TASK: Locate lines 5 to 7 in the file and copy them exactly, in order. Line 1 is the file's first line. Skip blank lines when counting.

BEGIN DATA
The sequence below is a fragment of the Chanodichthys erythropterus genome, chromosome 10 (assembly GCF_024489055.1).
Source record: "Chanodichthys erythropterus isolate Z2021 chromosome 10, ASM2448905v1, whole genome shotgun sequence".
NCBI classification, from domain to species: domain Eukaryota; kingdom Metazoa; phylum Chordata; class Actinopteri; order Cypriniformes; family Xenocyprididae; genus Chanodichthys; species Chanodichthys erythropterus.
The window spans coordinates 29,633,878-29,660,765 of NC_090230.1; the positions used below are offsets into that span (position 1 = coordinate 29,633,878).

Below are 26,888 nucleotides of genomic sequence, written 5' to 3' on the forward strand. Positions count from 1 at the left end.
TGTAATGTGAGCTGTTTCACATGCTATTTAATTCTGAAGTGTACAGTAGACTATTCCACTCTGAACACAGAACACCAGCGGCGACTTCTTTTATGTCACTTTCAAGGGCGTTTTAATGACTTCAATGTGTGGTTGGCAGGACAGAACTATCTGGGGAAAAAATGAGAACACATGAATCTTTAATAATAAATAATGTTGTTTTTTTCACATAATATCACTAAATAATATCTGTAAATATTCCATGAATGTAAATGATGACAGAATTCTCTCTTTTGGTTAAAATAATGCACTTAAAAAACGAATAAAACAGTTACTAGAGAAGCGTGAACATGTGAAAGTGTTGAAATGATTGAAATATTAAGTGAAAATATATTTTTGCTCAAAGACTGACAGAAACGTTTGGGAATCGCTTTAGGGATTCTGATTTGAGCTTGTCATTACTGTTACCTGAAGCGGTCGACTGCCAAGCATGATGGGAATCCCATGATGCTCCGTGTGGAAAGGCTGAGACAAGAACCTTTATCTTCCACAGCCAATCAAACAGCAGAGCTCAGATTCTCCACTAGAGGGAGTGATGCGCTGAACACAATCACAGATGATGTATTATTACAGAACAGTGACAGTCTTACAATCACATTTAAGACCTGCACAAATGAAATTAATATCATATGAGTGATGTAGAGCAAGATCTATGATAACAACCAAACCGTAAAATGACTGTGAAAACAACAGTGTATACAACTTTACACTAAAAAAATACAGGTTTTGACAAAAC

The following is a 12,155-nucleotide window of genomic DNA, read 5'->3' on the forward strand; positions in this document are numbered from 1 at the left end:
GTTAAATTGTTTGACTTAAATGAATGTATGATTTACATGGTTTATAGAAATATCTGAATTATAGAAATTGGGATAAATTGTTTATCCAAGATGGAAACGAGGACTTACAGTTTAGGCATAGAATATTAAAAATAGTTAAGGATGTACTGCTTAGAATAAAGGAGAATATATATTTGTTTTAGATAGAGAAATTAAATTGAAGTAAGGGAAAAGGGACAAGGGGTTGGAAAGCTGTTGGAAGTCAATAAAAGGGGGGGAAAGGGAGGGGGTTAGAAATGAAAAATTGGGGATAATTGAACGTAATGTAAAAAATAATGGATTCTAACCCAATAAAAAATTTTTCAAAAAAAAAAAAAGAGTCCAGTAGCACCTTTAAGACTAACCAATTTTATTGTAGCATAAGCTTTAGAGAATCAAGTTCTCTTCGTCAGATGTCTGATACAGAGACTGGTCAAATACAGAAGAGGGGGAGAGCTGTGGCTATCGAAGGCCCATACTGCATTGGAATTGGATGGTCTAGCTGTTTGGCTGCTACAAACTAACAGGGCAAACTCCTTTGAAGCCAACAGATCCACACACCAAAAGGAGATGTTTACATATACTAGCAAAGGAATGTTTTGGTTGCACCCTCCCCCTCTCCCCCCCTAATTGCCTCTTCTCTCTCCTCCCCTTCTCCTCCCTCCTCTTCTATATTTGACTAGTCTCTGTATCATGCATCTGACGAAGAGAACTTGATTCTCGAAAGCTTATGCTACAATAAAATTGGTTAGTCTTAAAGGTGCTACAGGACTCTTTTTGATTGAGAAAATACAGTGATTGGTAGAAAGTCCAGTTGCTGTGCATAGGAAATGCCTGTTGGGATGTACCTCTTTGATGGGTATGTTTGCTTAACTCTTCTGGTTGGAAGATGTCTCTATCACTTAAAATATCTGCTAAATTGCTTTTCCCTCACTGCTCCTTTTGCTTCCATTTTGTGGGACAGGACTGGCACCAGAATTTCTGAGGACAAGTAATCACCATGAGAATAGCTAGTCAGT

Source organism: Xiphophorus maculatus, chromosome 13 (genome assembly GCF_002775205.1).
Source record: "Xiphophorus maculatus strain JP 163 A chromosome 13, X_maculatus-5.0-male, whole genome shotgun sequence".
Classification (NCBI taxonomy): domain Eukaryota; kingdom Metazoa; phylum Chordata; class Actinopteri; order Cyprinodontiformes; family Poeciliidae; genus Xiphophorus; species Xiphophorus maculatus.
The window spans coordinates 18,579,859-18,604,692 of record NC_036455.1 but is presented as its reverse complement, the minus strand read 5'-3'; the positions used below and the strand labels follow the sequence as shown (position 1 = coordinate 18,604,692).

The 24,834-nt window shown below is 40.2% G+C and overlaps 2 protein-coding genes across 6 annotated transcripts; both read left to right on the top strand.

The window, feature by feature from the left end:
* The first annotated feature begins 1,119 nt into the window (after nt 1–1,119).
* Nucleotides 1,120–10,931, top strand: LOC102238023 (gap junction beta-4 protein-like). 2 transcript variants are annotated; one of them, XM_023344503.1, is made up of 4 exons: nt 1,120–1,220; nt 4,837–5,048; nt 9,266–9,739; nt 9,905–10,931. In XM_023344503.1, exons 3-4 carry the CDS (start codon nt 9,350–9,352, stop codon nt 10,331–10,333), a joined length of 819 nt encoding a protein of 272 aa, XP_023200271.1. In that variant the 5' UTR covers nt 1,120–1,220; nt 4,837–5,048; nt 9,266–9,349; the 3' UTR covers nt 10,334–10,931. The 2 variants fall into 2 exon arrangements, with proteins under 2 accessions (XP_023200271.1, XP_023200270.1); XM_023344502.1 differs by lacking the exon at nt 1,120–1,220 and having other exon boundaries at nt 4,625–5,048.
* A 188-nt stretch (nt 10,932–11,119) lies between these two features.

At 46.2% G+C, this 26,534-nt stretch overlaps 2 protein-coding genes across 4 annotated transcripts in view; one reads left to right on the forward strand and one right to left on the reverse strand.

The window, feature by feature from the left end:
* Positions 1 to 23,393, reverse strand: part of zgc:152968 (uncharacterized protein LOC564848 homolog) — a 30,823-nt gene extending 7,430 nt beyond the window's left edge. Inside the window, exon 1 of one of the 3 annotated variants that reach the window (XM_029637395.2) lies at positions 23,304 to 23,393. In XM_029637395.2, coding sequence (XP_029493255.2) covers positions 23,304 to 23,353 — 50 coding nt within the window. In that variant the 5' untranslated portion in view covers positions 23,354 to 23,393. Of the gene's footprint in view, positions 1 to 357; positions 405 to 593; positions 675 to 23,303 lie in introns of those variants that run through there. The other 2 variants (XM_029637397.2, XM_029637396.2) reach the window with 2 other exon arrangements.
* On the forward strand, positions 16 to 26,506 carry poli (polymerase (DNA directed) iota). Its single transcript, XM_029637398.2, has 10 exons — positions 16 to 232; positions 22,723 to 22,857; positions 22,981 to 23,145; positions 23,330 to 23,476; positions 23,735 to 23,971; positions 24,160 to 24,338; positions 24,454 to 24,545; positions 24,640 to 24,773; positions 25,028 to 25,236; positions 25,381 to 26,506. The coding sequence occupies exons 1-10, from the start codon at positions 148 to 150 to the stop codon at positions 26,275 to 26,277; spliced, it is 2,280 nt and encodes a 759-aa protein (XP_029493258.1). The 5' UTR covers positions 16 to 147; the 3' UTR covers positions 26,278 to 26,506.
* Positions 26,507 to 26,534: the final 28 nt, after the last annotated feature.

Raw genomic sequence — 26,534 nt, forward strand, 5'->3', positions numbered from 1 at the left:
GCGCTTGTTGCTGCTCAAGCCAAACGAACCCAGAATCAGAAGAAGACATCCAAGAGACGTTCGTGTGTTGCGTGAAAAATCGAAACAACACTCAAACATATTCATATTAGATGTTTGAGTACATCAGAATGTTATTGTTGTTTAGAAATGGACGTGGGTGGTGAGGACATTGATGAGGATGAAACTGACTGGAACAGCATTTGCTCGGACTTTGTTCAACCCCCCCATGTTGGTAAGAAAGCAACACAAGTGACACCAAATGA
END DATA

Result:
Below are 26,888 nucleotides of genomic sequence, written 5' to 3' on the forward strand. Positions count from 1 at the left end.
TGTAATGTGAGCTGTTTCACATGCTATTTAATTCTGAAGTGTACAGTAGACTATTCCACTCTGAACACAGAACACCAGCGGCGACTTCTTTTATGTCACTTTCAAGGGCGTTTTAATGACTTCAATGTGTGGTTGGCAGGACAGAACTATCTGGGGAAAAAATGAGAACACATGAATCTTTAATAATAAATAATGTTGTTTTTTTCACATAATATCACTAAATAATATCTGTAAATATTCCATGAATGTAAATGATGACAGAATTCTCTCTTTTGGTTAAAATAATGCACTTAAAAAACGAATAAAACAGTTACTAGAGAAGCGTGAACATGTGAAAGTGTTGAAATGATTGAAATATTAAGTGAAAATATATTTTTGCTCAAAGACTGACAGAAACGTTTGGGAATCGCTTTAGGGATTCTGATTTGAGCTTGTCATTACTGTTACCTGAAGCGGTCGACTGCCAAGCATGATGGGAATCCCATGATGCTCCGTGTGGAAAGGCTGAGACAAGAACCTTTATCTTCCACAGCCAATCAAACAGCAGAGCTCAGATTCTCCACTAGAGGGAGTGATGCGCTGAACACAATCACAGATGATGTATTATTACAGAACAGTGACAGTCTTACAATCACATTTAAGACCTGCACAAATGAAATTAATATCATATGAGTGATGTAGAGCAAGATCTATGATAACAACCAAACCGTAAAATGACTGTGAAAACAACAGTGTATACAACTTTACACTAAAAAAATACAGGTTTTGACAAAAC

The following is a 12,155-nucleotide window of genomic DNA, read 5'->3' on the forward strand; positions in this document are numbered from 1 at the left end: